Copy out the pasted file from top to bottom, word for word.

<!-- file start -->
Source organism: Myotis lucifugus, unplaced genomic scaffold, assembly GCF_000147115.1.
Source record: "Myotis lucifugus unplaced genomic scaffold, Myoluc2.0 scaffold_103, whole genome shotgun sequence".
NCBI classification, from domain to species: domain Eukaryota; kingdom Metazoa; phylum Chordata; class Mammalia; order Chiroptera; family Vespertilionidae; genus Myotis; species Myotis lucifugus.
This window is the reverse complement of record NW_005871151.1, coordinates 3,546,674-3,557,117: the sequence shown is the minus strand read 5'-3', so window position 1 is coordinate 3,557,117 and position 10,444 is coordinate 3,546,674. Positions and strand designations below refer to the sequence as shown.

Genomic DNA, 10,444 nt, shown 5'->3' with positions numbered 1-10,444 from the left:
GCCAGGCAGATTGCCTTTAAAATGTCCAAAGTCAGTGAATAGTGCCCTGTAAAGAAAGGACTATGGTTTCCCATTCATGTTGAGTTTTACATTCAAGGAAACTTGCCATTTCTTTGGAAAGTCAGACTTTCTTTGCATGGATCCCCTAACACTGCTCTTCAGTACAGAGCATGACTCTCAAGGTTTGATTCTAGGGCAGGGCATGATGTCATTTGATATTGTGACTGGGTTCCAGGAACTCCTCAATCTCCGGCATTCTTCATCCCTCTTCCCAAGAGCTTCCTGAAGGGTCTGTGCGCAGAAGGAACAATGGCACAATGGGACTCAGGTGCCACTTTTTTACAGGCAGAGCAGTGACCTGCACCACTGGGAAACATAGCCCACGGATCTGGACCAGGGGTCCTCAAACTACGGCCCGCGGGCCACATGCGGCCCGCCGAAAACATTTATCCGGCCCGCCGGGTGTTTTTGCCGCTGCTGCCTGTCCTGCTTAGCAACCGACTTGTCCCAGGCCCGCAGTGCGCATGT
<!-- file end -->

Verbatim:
Source organism: Myotis lucifugus, unplaced genomic scaffold, assembly GCF_000147115.1.
Source record: "Myotis lucifugus unplaced genomic scaffold, Myoluc2.0 scaffold_103, whole genome shotgun sequence".
NCBI classification, from domain to species: domain Eukaryota; kingdom Metazoa; phylum Chordata; class Mammalia; order Chiroptera; family Vespertilionidae; genus Myotis; species Myotis lucifugus.
This window is the reverse complement of record NW_005871151.1, coordinates 3,546,674-3,557,117: the sequence shown is the minus strand read 5'-3', so window position 1 is coordinate 3,557,117 and position 10,444 is coordinate 3,546,674. Positions and strand designations below refer to the sequence as shown.

Genomic DNA, 10,444 nt, shown 5'->3' with positions numbered 1-10,444 from the left:
GCCAGGCAGATTGCCTTTAAAATGTCCAAAGTCAGTGAATAGTGCCCTGTAAAGAAAGGACTATGGTTTCCCATTCATGTTGAGTTTTACATTCAAGGAAACTTGCCATTTCTTTGGAAAGTCAGACTTTCTTTGCATGGATCCCCTAACACTGCTCTTCAGTACAGAGCATGACTCTCAAGGTTTGATTCTAGGGCAGGGCATGATGTCATTTGATATTGTGACTGGGTTCCAGGAACTCCTCAATCTCCGGCATTCTTCATCCCTCTTCCCAAGAGCTTCCTGAAGGGTCTGTGCGCAGAAGGAACAATGGCACAATGGGACTCAGGTGCCACTTTTTTACAGGCAGAGCAGTGACCTGCACCACTGGGAAACATAGCCCACGGATCTGGACCAGGGGTCCTCAAACTACGGCCCGCGGGCCACATGCGGCCCGCCGAAAACATTTATCCGGCCCGCCGGGTGTTTTTGCCGCTGCTGCCTGTCCTGCTTAGCAACCGACTTGTCCCAGGCCCGCAGTGCGCATGT